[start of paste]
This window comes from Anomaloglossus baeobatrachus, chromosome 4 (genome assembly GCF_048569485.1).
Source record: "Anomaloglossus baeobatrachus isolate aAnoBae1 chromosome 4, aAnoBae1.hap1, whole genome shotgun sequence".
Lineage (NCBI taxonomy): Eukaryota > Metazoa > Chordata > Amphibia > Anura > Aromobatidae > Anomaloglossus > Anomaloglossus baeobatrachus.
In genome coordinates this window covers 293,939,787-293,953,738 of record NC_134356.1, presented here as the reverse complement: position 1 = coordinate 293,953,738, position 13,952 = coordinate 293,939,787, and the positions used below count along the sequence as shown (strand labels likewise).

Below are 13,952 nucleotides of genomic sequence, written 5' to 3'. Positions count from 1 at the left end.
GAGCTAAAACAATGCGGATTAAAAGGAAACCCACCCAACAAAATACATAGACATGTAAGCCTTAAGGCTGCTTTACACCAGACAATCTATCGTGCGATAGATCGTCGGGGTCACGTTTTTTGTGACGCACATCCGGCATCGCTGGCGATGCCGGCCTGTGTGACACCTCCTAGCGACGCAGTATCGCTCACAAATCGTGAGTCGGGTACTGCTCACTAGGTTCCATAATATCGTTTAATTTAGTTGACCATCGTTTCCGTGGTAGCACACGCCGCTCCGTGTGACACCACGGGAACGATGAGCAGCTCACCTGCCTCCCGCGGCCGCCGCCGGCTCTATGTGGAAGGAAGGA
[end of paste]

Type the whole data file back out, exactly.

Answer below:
This window comes from Anomaloglossus baeobatrachus, chromosome 4 (genome assembly GCF_048569485.1).
Source record: "Anomaloglossus baeobatrachus isolate aAnoBae1 chromosome 4, aAnoBae1.hap1, whole genome shotgun sequence".
Lineage (NCBI taxonomy): Eukaryota > Metazoa > Chordata > Amphibia > Anura > Aromobatidae > Anomaloglossus > Anomaloglossus baeobatrachus.
In genome coordinates this window covers 293,939,787-293,953,738 of record NC_134356.1, presented here as the reverse complement: position 1 = coordinate 293,953,738, position 13,952 = coordinate 293,939,787, and the positions used below count along the sequence as shown (strand labels likewise).

Below are 13,952 nucleotides of genomic sequence, written 5' to 3'. Positions count from 1 at the left end.
GAGCTAAAACAATGCGGATTAAAAGGAAACCCACCCAACAAAATACATAGACATGTAAGCCTTAAGGCTGCTTTACACCAGACAATCTATCGTGCGATAGATCGTCGGGGTCACGTTTTTTGTGACGCACATCCGGCATCGCTGGCGATGCCGGCCTGTGTGACACCTCCTAGCGACGCAGTATCGCTCACAAATCGTGAGTCGGGTACTGCTCACTAGGTTCCATAATATCGTTTAATTTAGTTGACCATCGTTTCCGTGGTAGCACACGCCGCTCCGTGTGACACCACGGGAACGATGAGCAGCTCACCTGCCTCCCGCGGCCGCCGCCGGCTCTATGTGGAAGGAAGGA